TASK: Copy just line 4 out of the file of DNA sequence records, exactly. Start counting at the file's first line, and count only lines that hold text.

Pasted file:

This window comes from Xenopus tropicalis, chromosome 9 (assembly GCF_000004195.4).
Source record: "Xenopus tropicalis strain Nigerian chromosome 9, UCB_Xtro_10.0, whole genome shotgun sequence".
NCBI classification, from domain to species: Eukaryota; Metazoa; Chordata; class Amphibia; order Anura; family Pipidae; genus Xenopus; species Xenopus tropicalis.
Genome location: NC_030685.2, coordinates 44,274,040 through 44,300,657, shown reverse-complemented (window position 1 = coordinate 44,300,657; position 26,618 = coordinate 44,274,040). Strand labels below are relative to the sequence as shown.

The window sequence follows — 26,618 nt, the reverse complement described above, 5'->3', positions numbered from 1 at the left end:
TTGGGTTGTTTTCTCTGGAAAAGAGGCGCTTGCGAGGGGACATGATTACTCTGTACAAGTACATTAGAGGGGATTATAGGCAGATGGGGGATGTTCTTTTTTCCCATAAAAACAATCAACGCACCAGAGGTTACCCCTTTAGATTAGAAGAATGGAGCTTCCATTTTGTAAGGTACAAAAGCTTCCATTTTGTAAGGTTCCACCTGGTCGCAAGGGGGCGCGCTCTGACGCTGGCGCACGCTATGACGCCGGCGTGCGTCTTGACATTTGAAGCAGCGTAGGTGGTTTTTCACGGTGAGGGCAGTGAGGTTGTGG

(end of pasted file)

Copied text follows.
Genome location: NC_030685.2, coordinates 44,274,040 through 44,300,657, shown reverse-complemented (window position 1 = coordinate 44,300,657; position 26,618 = coordinate 44,274,040). Strand labels below are relative to the sequence as shown.